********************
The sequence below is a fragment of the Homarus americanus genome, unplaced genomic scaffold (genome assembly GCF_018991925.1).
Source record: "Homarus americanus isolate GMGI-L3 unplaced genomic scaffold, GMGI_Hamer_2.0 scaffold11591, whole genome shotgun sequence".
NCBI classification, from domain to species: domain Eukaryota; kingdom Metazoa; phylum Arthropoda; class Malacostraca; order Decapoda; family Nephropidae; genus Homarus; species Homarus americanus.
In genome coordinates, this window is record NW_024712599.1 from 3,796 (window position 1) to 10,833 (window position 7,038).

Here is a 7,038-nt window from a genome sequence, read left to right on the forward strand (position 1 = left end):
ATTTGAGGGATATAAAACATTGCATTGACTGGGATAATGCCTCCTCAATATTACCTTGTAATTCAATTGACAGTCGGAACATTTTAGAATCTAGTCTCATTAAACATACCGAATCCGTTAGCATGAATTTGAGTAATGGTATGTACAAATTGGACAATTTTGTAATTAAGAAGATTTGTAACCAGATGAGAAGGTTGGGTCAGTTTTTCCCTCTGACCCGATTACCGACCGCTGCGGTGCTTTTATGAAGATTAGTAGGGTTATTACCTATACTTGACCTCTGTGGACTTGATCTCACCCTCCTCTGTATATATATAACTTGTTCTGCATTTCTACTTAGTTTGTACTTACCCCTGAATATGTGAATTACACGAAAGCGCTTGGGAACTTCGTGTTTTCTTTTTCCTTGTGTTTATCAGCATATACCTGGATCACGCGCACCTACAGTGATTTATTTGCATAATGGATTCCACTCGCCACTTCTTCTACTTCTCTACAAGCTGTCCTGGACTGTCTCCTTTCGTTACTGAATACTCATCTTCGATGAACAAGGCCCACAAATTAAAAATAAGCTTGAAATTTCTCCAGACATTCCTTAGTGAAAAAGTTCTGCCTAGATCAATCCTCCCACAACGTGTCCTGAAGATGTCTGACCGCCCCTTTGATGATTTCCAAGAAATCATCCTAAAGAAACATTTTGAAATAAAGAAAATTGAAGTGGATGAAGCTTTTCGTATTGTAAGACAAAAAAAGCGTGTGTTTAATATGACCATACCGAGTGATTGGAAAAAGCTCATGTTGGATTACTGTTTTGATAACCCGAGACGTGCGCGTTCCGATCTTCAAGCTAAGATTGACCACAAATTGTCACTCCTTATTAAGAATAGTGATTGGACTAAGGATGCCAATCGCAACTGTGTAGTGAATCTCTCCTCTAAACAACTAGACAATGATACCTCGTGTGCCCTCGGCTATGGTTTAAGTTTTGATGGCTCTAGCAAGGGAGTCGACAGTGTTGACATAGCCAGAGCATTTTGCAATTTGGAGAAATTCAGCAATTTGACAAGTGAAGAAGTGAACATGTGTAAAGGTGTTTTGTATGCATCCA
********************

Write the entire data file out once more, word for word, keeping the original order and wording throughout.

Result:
The sequence below is a fragment of the Homarus americanus genome, unplaced genomic scaffold (genome assembly GCF_018991925.1).
Source record: "Homarus americanus isolate GMGI-L3 unplaced genomic scaffold, GMGI_Hamer_2.0 scaffold11591, whole genome shotgun sequence".
NCBI classification, from domain to species: domain Eukaryota; kingdom Metazoa; phylum Arthropoda; class Malacostraca; order Decapoda; family Nephropidae; genus Homarus; species Homarus americanus.
In genome coordinates, this window is record NW_024712599.1 from 3,796 (window position 1) to 10,833 (window position 7,038).

Here is a 7,038-nt window from a genome sequence, read left to right on the forward strand (position 1 = left end):
ATTTGAGGGATATAAAACATTGCATTGACTGGGATAATGCCTCCTCAATATTACCTTGTAATTCAATTGACAGTCGGAACATTTTAGAATCTAGTCTCATTAAACATACCGAATCCGTTAGCATGAATTTGAGTAATGGTATGTACAAATTGGACAATTTTGTAATTAAGAAGATTTGTAACCAGATGAGAAGGTTGGGTCAGTTTTTCCCTCTGACCCGATTACCGACCGCTGCGGTGCTTTTATGAAGATTAGTAGGGTTATTACCTATACTTGACCTCTGTGGACTTGATCTCACCCTCCTCTGTATATATATAACTTGTTCTGCATTTCTACTTAGTTTGTACTTACCCCTGAATATGTGAATTACACGAAAGCGCTTGGGAACTTCGTGTTTTCTTTTTCCTTGTGTTTATCAGCATATACCTGGATCACGCGCACCTACAGTGATTTATTTGCATAATGGATTCCACTCGCCACTTCTTCTACTTCTCTACAAGCTGTCCTGGACTGTCTCCTTTCGTTACTGAATACTCATCTTCGATGAACAAGGCCCACAAATTAAAAATAAGCTTGAAATTTCTCCAGACATTCCTTAGTGAAAAAGTTCTGCCTAGATCAATCCTCCCACAACGTGTCCTGAAGATGTCTGACCGCCCCTTTGATGATTTCCAAGAAATCATCCTAAAGAAACATTTTGAAATAAAGAAAATTGAAGTGGATGAAGCTTTTCGTATTGTAAGACAAAAAAAGCGTGTGTTTAATATGACCATACCGAGTGATTGGAAAAAGCTCATGTTGGATTACTGTTTTGATAACCCGAGACGTGCGCGTTCCGATCTTCAAGCTAAGATTGACCACAAATTGTCACTCCTTATTAAGAATAGTGATTGGACTAAGGATGCCAATCGCAACTGTGTAGTGAATCTCTCCTCTAAACAACTAGACAATGATACCTCGTGTGCCCTCGGCTATGGTTTAAGTTTTGATGGCTCTAGCAAGGGAGTCGACAGTGTTGACATAGCCAGAGCATTTTGCAATTTGGAGAAATTCAGCAATTTGACAAGTGAAGAAGTGAACATGTGTAAAGGTGTTTTGTATGCATCCA